What if you could create a funding source to easily and quickly draw upon funds to finance your investments?
While it’s a new year as I write this, the concept of creating a private bank for your personal investing – or investing together with friends and family – is an intriguing idea for growing your portfolio and getting great returns. It’s something we’re expanding on in 2016 since it’s worked well for us in the past.
Who Needs A Private Bank?
Real estate investors are often looking for financing for their deals, and by becoming the bank, you can step in and fulfill this role.
Losing out on a great deal for lack of funding is one of the most common issues for real estate investors and fix-and-flippers. But you can use the private bank concept to simply grow your own capital at an exceptional rate, or create a private bank group as a real estate investor with an unending supply of funds for your deals.
The private bank concept is borrowing money from an individual’s IRA (self-directed IRAs, HSAs, Roth IRAs, etc.). Over the past few years, we have used this concept for our own investments secured by real estate.
The Private Bank Concept
Here’s how it works:
- Find an investment property. Negotiate a 75% or less loan-to-value ratio to give your investors a good rate of return. On the first time or two, make sure to give yourself enough time through a contingency clause to find the right investors. (Once they see the returns, they’ll likely be anxious for you to keep the deals coming!)
- Present the deal to your potential investors, such as friends, business associates and local professionals (Don’t advertise to strangers though – that can get you into legal trouble!). Their investment will be secured by real estate at less than the cost to sell the property if something goes wrong with the deal – security that investors can’t find in the stock market. Plus, their money will be growing tax free, depending on the kind of IRA they have.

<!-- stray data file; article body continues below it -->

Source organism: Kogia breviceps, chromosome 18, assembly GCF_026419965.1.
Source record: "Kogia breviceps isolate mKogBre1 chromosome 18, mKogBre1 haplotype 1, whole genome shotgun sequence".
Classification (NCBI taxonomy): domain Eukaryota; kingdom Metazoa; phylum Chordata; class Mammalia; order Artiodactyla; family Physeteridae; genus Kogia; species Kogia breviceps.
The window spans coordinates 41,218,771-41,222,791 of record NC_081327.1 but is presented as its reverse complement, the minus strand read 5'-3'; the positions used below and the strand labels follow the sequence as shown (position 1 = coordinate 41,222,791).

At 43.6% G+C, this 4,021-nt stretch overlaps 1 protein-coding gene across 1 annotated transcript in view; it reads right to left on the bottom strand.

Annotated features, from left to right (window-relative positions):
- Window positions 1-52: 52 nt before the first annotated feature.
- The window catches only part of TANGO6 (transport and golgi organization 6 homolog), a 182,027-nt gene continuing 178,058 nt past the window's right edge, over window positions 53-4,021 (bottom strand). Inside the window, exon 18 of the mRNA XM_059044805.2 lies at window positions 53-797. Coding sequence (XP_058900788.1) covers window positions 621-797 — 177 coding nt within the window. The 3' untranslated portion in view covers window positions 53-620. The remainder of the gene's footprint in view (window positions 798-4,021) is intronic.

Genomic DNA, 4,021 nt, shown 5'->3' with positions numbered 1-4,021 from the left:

- Help your investors open accounts to move their IRAs to a self directed custodian which allows them to hold real estate. Once your investors have setup their accounts, and the details of the real estate investment have been agreed upon, you are ready to use these funds again and again for your deals.
When setting up a private bank, we recommend that you consult with your legal professional for any applicable regulations in your area. I’m not an attorney or a tax professional, so I always rely on the experts to guide me.
When setting up these deals, it’s not difficult to pay investors a 7-10% (or more) return on the deal, depending on how it’s set up. I rely on the Ohio-based Equity Trust Company to set these accounts up. Founder Dick Desich was a pioneer in the business and has grown the company over 25 years. You’ll want to find a company that you can feel comfortable with – and that doesn’t charge high fees.
Get the guide to setting up a Private BankClick To Download
If you’re not sure how to get started after reviewing the guide, let me know, and I’ll answer questions on this or point you in the direction of someone who can.